1. Limited time only! Sign up for a free 30min personal tutor trial with Chegg Tutors
    Dismiss Notice
Dismiss Notice
Join Physics Forums Today!
The friendliest, high quality science and math community on the planet! Everyone who loves science is here!

Expansion Work

  1. Sep 27, 2009 #1
    Expansion Work -- Still confused.

    This is more of a general question regarding thermodynamics. If you have a combustion reaction, and it produces either liquid water or water vapor--which case results in higher expansion work? My enthalpy calculations show higher PV work for the reaction with liquid water as the product, but intuitively, I feel like the reaction producing water vapor would do more work because a greater amount of gas is produced.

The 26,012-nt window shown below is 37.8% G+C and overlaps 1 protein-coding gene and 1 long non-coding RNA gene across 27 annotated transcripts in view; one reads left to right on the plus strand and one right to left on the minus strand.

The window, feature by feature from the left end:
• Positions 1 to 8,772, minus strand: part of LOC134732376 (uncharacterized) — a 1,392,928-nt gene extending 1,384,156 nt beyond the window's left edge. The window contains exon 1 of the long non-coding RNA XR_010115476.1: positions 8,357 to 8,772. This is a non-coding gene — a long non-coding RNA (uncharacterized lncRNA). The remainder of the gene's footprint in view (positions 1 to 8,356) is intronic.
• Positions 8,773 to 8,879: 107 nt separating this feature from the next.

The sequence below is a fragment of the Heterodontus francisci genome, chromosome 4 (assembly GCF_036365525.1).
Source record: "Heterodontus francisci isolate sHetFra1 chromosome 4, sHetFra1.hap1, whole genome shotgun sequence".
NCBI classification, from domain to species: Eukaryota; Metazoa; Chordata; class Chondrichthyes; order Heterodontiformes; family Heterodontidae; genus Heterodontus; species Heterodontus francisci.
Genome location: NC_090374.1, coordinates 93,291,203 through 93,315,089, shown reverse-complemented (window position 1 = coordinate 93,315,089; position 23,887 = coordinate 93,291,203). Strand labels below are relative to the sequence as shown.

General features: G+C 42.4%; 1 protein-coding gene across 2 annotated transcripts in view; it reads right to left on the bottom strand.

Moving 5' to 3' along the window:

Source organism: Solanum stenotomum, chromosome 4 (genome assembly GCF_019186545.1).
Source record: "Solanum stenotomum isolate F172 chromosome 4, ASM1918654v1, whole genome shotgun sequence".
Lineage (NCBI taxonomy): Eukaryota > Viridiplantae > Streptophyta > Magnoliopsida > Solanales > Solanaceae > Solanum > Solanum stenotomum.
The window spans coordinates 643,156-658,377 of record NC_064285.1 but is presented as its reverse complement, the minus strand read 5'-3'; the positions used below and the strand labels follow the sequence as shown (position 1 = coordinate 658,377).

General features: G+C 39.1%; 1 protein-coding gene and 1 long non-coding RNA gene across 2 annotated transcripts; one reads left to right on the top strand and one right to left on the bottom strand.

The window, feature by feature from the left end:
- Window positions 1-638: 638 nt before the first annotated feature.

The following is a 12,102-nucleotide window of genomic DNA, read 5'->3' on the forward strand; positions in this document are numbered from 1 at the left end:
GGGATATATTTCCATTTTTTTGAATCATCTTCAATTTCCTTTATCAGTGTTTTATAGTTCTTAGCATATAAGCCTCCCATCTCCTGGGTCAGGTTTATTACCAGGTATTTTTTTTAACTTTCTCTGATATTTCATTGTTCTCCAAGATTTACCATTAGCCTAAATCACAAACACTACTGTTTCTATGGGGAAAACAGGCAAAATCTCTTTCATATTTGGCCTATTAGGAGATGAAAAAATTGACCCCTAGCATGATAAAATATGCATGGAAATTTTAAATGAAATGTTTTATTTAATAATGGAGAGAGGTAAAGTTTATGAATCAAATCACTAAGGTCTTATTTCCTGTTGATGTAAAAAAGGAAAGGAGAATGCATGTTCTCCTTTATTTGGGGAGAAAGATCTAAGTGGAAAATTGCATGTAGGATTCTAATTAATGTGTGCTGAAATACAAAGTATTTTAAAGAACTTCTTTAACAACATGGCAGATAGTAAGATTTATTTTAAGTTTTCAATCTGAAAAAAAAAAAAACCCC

Thanks in advance for your input!
    Last edited: Sep 27, 2009
  2. jcsd
  3. Sep 27, 2009 #2
    I guess I should specify. The way I calculated the enthalpy of combustion was by subtracting the enthalpies of formation for the reactants from those of the products--a generic way to get the enthalpy change for any reaction. However, since water (gas) has a higher Hf, the overall H of the combustion is also higher (less negative value). This suggests that the combustion of a compound to CO2 and H2O (g) actually releases less energy (i.e., less work can be done).

    Please give me your input... Am I not justifying this correctly?
Know someone interested in this topic? Share this thread via Reddit, Google+, Twitter, or Facebook